Apple declined to comment for this story. Playboy did not return phone calls seeking comment.

The big guns are gun-shy
Wary of potential problems, U.S. wireless carriers such as Sprint are shying away from selling adult content for now, even as they beef up their wireless Internet capabilities and expand services for delivering rich media such as video. Sprint this month agreed to a $35 billion merger with Nextel, a deal that will create the third-largest wireless carrier in the United States.

"The content standards we apply are the same as those that are used for over-the-air television broadcasts," a Sprint representative said. "We are very conscious of Sprint as a brand, and we are not looking at offering that kind (adult) of content."

"People just don't feel comfortable flipping through Playboy on the commuter train."
--Constitutional scholar
Eugene Volokh

John Walls, a spokesman for the Cellular Telecommunications and Internet Association, said the group is working to craft a ratings system, similar to those used for movies and video games, that would be available for wireless content. He couldn't say when that system would launch.

"We are aware of (wireless adult content) and we are certainly taking steps to address it," he said. "Content rating is a top priority for us."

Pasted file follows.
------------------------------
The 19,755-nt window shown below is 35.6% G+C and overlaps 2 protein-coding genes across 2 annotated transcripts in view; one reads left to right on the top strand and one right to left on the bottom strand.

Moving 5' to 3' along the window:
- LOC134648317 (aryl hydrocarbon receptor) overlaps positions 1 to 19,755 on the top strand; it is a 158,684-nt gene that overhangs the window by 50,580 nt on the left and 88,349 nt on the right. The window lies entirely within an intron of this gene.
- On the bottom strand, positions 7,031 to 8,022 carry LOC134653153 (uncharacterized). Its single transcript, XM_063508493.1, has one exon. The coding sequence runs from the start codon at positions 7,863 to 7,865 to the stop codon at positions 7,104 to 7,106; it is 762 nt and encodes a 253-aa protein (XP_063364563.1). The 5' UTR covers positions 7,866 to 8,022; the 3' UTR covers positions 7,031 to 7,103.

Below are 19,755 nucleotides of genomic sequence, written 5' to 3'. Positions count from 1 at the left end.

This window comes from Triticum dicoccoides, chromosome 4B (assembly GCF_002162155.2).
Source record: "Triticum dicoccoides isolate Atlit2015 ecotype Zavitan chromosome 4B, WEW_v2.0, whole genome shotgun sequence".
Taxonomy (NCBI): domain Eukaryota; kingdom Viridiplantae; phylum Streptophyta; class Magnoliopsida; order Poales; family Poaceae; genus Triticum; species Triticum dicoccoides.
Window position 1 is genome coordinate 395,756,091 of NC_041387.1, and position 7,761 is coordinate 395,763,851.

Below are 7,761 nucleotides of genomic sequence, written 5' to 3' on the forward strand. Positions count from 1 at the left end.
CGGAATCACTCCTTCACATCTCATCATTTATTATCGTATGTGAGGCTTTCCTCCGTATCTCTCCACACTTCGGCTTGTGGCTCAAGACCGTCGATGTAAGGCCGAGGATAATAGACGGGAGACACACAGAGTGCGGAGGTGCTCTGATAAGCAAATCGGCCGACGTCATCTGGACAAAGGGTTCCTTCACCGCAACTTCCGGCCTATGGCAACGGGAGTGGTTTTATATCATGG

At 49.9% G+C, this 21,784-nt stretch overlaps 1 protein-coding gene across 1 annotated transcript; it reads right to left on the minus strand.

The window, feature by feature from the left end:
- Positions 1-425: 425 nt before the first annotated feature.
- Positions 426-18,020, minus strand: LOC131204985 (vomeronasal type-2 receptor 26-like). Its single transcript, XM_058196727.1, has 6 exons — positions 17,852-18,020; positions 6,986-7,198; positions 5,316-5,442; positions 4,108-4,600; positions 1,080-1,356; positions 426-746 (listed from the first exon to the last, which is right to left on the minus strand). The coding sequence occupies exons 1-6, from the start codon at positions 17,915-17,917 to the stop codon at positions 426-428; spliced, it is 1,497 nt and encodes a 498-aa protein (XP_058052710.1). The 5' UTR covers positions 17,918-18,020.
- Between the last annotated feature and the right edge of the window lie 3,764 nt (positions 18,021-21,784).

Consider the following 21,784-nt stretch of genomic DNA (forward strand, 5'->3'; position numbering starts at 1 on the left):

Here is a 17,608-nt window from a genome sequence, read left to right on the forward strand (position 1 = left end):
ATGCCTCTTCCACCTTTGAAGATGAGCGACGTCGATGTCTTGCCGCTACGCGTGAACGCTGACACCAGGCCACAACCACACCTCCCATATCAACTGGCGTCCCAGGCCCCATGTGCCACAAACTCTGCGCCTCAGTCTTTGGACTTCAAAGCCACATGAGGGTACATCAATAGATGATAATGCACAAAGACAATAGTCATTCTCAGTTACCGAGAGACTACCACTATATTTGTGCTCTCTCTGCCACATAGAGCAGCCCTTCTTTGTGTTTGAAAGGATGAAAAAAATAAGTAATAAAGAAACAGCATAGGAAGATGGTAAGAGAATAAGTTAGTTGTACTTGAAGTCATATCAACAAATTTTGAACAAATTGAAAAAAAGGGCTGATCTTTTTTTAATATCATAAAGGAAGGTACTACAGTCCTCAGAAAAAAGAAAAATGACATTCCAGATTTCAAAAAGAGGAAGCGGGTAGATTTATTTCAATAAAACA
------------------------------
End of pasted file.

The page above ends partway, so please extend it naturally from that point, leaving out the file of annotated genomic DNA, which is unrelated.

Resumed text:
Walls added that several software filters are available on the market to block inappropriate wireless content.

Legal experts said public viewing of porn on a mobile device does not raise novel issues of law.

"If someone were to flip open a magazine on a bus or an airplane, it would raise exactly the same issue," said Eugene Volokh, a constitutional scholar at UCLA who has written extensively on the First Amendment. "This is a case of exposing someone to material that they don't want to see."

No federal law bars such display, Volokh said, but some states might bar the practice, for example, under statutes meant to prevent harm to minors.

Volokh added that he believes attempts to rein in public display of porn on cell phones could run into a roadblock because the Supreme Court has never given a clear and unambiguous definition of obscenity--the standard for prurient speech that does not qualify for protection under the First Amendment and thus is most vulnerable to censorship.

"There is probably some room for regulation here," he said. "But the Supreme Court has never narrowly defined what counts as obscene."

Beyond the law, Volokh said he believes the problem of public porn on cell phones may be overstated, due to deep-seated social restraints that will make it more of a theoretical than practical concern.

"In practice, almost no one is ever arrested for this sort of thing," he said. "People just don't feel comfortable flipping through Playboy on the commuter train."

And if someone does offend? Approach someone in authority or move away, advises etiquette consultant Whitmore.

"You never know how someone is going to react," she warned. "Sometimes things can turn violent. So the moral is: Don't ever get into a confrontation, if you can help it."